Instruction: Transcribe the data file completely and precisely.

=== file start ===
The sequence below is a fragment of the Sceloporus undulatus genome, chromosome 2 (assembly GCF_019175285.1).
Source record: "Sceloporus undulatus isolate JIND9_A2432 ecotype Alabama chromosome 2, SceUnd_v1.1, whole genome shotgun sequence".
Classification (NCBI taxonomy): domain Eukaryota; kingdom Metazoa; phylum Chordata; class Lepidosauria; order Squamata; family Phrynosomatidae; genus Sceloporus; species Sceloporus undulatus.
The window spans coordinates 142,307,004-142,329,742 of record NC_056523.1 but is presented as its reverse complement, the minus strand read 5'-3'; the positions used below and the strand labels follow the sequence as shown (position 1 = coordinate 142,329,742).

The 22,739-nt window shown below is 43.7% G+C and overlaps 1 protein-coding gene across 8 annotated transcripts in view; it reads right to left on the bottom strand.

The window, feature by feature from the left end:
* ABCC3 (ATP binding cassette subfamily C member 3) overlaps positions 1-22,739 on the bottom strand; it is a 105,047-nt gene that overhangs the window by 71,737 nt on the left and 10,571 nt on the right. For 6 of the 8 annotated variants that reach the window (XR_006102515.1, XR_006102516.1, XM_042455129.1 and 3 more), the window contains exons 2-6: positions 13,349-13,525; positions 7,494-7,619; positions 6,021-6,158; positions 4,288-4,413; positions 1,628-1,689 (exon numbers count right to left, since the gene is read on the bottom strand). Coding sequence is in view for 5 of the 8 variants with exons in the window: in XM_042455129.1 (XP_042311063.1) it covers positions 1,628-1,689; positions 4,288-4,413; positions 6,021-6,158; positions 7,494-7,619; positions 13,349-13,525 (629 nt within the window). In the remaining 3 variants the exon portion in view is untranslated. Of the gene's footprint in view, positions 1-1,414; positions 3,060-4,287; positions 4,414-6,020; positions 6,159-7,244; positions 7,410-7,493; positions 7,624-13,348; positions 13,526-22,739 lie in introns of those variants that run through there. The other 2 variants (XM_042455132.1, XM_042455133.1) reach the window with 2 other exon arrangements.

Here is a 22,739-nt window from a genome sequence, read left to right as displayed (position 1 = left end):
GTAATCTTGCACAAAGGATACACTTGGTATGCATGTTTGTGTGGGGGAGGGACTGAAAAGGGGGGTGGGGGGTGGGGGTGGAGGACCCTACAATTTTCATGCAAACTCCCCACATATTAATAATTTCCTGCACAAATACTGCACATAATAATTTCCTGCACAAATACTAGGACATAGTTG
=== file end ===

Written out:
The sequence below is a fragment of the Sceloporus undulatus genome, chromosome 2 (assembly GCF_019175285.1).
Source record: "Sceloporus undulatus isolate JIND9_A2432 ecotype Alabama chromosome 2, SceUnd_v1.1, whole genome shotgun sequence".
Classification (NCBI taxonomy): domain Eukaryota; kingdom Metazoa; phylum Chordata; class Lepidosauria; order Squamata; family Phrynosomatidae; genus Sceloporus; species Sceloporus undulatus.
The window spans coordinates 142,307,004-142,329,742 of record NC_056523.1 but is presented as its reverse complement, the minus strand read 5'-3'; the positions used below and the strand labels follow the sequence as shown (position 1 = coordinate 142,329,742).

The 22,739-nt window shown below is 43.7% G+C and overlaps 1 protein-coding gene across 8 annotated transcripts in view; it reads right to left on the bottom strand.

The window, feature by feature from the left end:
* ABCC3 (ATP binding cassette subfamily C member 3) overlaps positions 1-22,739 on the bottom strand; it is a 105,047-nt gene that overhangs the window by 71,737 nt on the left and 10,571 nt on the right. For 6 of the 8 annotated variants that reach the window (XR_006102515.1, XR_006102516.1, XM_042455129.1 and 3 more), the window contains exons 2-6: positions 13,349-13,525; positions 7,494-7,619; positions 6,021-6,158; positions 4,288-4,413; positions 1,628-1,689 (exon numbers count right to left, since the gene is read on the bottom strand). Coding sequence is in view for 5 of the 8 variants with exons in the window: in XM_042455129.1 (XP_042311063.1) it covers positions 1,628-1,689; positions 4,288-4,413; positions 6,021-6,158; positions 7,494-7,619; positions 13,349-13,525 (629 nt within the window). In the remaining 3 variants the exon portion in view is untranslated. Of the gene's footprint in view, positions 1-1,414; positions 3,060-4,287; positions 4,414-6,020; positions 6,159-7,244; positions 7,410-7,493; positions 7,624-13,348; positions 13,526-22,739 lie in introns of those variants that run through there. The other 2 variants (XM_042455132.1, XM_042455133.1) reach the window with 2 other exon arrangements.

Here is a 22,739-nt window from a genome sequence, read left to right as displayed (position 1 = left end):
GTAATCTTGCACAAAGGATACACTTGGTATGCATGTTTGTGTGGGGGAGGGACTGAAAAGGGGGGTGGGGGGTGGGGGTGGAGGACCCTACAATTTTCATGCAAACTCCCCACATATTAATAATTTCCTGCACAAATACTGCACATAATAATTTCCTGCACAAATACTAGGACATAGTTG